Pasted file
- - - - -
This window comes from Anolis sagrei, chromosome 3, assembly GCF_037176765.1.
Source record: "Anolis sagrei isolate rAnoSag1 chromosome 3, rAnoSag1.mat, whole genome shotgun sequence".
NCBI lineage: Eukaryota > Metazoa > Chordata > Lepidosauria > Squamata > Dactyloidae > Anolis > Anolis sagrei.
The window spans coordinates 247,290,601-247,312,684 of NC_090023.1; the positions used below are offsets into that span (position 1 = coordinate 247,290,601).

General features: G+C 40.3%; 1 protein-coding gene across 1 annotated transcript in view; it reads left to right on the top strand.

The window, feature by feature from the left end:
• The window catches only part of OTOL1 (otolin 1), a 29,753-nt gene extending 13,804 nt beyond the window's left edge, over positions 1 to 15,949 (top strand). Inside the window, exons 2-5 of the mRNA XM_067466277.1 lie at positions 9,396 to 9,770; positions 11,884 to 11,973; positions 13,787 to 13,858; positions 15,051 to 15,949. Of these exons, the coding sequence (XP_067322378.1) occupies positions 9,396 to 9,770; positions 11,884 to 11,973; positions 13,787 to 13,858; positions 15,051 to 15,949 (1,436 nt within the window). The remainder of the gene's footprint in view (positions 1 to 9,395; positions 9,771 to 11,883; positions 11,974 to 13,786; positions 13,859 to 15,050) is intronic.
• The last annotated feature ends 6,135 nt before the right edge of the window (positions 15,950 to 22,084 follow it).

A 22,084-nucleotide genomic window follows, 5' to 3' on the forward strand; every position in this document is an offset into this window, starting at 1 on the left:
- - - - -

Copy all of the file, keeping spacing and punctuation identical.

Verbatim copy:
This window comes from Anolis sagrei, chromosome 3, assembly GCF_037176765.1.
Source record: "Anolis sagrei isolate rAnoSag1 chromosome 3, rAnoSag1.mat, whole genome shotgun sequence".
NCBI lineage: Eukaryota > Metazoa > Chordata > Lepidosauria > Squamata > Dactyloidae > Anolis > Anolis sagrei.
The window spans coordinates 247,290,601-247,312,684 of NC_090023.1; the positions used below are offsets into that span (position 1 = coordinate 247,290,601).

General features: G+C 40.3%; 1 protein-coding gene across 1 annotated transcript in view; it reads left to right on the top strand.

The window, feature by feature from the left end:
• The window catches only part of OTOL1 (otolin 1), a 29,753-nt gene extending 13,804 nt beyond the window's left edge, over positions 1 to 15,949 (top strand). Inside the window, exons 2-5 of the mRNA XM_067466277.1 lie at positions 9,396 to 9,770; positions 11,884 to 11,973; positions 13,787 to 13,858; positions 15,051 to 15,949. Of these exons, the coding sequence (XP_067322378.1) occupies positions 9,396 to 9,770; positions 11,884 to 11,973; positions 13,787 to 13,858; positions 15,051 to 15,949 (1,436 nt within the window). The remainder of the gene's footprint in view (positions 1 to 9,395; positions 9,771 to 11,883; positions 11,974 to 13,786; positions 13,859 to 15,050) is intronic.
• The last annotated feature ends 6,135 nt before the right edge of the window (positions 15,950 to 22,084 follow it).

A 22,084-nucleotide genomic window follows, 5' to 3' on the forward strand; every position in this document is an offset into this window, starting at 1 on the left: